In a Supreme Court decision handed down on 15th September 2013[1] which serves as a precedent, judges ruled on one of the most repeated disputes which the lower Courts have dealt with in the past few years, i.e. whether the Insurer can avoid liability in the event the Insured overlooks a condition to apply security measures set in the policy.

The circumstances of the insured event were simple – Mr. Slutzky purchased a comprehensive household insurance policy which included cover for his jewellery, worth approximately $80,000. As a condition to Insurer’s liability, the policy stipulated that the jewellery must be kept in the safe while at home. On the date of the burglary, the said jewellery was actually held in a drawer, but not in the safe, and it was taken by the burglars. The burglars did not attempt to force open the safe at all.

There was no dispute that the Insured failed to comply with the security measures demanded by his Insurers in respect of jewellery (i.e. that it be kept in a safe while at home) and that the Insured’s failure to comply with these measures can be considered as a direct causal connection for the loss.

The Supreme Court referred to Section 21 of the Israel Insurance Contract Law and to Section 18 of the Law, which deals with increase in risk.


Section 21 states:

“If it was conditioned that the Insured should take measures to substantially reduce the risk of the Insurer and such measures were not taken during the requested period, Clauses 18 and 19 will apply subject to the relevant changes.”


Clause 18 (c) stipulates that:

Where the insured event occurred before the contract is cancelled by virtue of this clause, the Insurer is only liable for the proportional insurance benefits, in a rate that is based on the premium which a reasonable insurer would have charged for cover without the specific measure to reduce the risk vis a vis the premium charged.

 The clause further provides that the Insurer will be exempt from liability only when no reasonable Insurer would have agreed to cover the risk even for a higher premium.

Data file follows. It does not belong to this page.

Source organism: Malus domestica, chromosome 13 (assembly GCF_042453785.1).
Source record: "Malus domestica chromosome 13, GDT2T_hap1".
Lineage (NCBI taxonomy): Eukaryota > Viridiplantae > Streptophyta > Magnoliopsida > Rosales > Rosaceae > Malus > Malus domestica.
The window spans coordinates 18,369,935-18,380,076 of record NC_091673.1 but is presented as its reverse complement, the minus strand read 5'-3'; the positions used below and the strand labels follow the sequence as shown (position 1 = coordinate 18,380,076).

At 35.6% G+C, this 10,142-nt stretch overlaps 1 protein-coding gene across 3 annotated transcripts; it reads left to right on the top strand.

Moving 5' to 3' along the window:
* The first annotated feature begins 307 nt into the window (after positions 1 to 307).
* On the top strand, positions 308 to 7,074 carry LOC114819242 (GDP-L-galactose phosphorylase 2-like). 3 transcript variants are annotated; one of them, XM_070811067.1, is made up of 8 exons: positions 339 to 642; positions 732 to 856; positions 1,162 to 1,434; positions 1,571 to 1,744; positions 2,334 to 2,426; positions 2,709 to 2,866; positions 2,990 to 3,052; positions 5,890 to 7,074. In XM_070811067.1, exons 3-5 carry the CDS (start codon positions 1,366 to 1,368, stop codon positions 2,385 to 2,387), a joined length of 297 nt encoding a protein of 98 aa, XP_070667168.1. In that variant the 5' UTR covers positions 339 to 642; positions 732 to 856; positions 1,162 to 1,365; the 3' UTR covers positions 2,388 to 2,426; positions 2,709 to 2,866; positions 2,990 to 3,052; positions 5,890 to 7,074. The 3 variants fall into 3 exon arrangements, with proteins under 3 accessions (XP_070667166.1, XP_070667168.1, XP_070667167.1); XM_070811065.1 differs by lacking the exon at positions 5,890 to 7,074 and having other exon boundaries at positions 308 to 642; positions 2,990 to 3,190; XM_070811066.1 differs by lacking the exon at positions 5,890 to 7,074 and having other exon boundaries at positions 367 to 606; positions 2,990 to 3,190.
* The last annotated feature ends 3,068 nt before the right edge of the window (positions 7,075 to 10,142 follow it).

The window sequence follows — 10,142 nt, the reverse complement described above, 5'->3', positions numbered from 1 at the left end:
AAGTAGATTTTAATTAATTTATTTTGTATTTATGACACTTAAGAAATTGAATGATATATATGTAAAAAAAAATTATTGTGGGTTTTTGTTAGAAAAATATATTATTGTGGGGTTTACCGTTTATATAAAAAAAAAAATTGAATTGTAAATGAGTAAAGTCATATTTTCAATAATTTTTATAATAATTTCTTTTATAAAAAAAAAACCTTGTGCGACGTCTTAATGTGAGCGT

In order to explain the logic of the law which only agrees to void a policy in case of fraud, or in the case of an extreme situation that no Insurer would agree to cover, the Supreme Court cited from German and French laws, and emphasized that all these legal systems try to avoid a solution of “all or nothing”. When dealing with insurance contracts in all these legal systems, the Courts will try to find a solution which will allow insurers to make a partial payment of the insurance benefits rather than voiding the contract.

Therefore, the Court ruled that the Insurer will not be automatically exempt from liability, even when the Insured infringes the policy conditions.

It was ruled that the burden to prove the appropriate premium rate lies on the Insurer and can be divided into three stages:

(1)        If this specific Insurer had a similar policy which does not require implementation of a measure to reduce the risk, then such Insurer should prove to the court that the premium it would have charged and the difference between that premium and the premium actually charged will serve as a basis for the calculation.

(2)        If the specific Insurer does not sell the same policy without a requirement for said protection measures, then it should provide proof as to the behaviour of a “reasonable insurer” and the cost of such policy on the open market.

(3)        Only when it can be proven that no reasonable Insurer would agree to cover the said risk without implementation of the relevant security measure, then the Insurer will be exempt from liability.

In this specific case, as the Insurer failed to prove the cost of the alternative policy or to provide evidence that no reasonable Insurer would agree to cover such risk, the Insured will be entitled to full payment of the insurance benefits.



[1] P.C.A. 3260/10 Lloyds Underwriters v. Eliha Slutzky